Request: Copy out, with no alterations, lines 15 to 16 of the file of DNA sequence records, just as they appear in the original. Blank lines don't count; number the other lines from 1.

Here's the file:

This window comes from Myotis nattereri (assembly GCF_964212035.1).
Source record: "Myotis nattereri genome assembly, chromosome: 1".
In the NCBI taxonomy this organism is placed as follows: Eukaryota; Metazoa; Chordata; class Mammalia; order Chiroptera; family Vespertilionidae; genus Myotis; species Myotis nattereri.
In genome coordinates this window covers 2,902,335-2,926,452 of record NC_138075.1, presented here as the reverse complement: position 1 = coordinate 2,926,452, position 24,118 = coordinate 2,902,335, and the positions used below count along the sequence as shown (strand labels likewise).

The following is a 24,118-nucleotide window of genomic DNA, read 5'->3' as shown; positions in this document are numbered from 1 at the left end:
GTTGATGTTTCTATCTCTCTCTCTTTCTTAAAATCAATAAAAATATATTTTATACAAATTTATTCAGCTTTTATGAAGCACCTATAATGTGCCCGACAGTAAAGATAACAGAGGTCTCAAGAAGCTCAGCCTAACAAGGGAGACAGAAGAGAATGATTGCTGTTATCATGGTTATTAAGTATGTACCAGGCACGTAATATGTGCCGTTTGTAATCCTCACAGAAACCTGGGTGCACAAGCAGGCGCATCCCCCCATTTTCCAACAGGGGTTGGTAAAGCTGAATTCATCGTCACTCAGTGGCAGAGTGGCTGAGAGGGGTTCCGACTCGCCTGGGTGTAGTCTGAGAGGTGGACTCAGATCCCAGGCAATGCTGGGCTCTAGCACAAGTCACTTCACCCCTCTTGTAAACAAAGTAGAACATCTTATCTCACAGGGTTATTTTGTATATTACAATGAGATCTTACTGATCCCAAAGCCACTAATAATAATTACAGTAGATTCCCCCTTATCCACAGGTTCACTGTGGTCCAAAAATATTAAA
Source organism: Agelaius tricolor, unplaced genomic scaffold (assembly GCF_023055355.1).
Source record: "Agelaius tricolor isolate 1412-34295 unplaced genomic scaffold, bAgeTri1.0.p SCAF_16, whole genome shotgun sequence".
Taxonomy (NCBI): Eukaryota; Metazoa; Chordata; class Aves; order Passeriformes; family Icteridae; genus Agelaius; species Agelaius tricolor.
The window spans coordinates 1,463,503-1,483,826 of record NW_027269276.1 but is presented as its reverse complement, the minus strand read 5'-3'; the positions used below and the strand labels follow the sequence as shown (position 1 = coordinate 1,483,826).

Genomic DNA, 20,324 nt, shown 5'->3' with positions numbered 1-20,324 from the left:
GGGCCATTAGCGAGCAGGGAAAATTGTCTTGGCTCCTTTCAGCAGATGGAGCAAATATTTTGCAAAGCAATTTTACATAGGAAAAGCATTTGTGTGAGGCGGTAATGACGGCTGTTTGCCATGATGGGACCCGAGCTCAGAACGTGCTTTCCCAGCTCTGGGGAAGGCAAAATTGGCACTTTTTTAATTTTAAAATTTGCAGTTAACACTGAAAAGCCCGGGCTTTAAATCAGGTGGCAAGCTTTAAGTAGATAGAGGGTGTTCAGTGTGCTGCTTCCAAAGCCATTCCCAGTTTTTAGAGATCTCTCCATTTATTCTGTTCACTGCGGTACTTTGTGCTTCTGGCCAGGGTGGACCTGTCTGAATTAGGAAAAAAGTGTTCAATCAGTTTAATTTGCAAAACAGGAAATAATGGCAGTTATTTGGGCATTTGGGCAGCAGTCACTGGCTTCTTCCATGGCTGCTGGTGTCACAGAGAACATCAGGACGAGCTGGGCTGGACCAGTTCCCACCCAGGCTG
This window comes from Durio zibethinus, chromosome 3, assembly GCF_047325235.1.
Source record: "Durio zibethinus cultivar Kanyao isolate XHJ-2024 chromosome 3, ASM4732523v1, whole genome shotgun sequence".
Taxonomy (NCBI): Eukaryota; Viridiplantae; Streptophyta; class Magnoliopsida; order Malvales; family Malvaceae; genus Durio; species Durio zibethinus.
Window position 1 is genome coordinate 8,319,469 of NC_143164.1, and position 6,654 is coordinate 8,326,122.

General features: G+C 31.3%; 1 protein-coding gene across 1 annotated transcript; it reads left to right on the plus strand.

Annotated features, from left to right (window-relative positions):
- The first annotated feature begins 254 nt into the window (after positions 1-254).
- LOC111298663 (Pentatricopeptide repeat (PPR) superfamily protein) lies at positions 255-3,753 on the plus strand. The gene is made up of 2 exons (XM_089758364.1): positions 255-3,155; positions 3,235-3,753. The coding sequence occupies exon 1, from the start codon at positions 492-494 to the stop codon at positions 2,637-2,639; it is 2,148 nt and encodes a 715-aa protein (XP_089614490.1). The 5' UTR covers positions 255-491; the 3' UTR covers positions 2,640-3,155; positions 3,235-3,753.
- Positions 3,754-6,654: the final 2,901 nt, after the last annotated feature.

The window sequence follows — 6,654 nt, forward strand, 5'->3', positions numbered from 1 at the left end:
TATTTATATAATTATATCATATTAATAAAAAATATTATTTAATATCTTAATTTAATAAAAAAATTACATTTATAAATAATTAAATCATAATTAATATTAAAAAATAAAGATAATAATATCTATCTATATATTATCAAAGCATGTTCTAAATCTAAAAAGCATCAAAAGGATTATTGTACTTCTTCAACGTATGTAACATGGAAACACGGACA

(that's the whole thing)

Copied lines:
Taxonomy (NCBI): Eukaryota; Viridiplantae; Streptophyta; class Magnoliopsida; order Malvales; family Malvaceae; genus Durio; species Durio zibethinus.
Window position 1 is genome coordinate 8,319,469 of NC_143164.1, and position 6,654 is coordinate 8,326,122.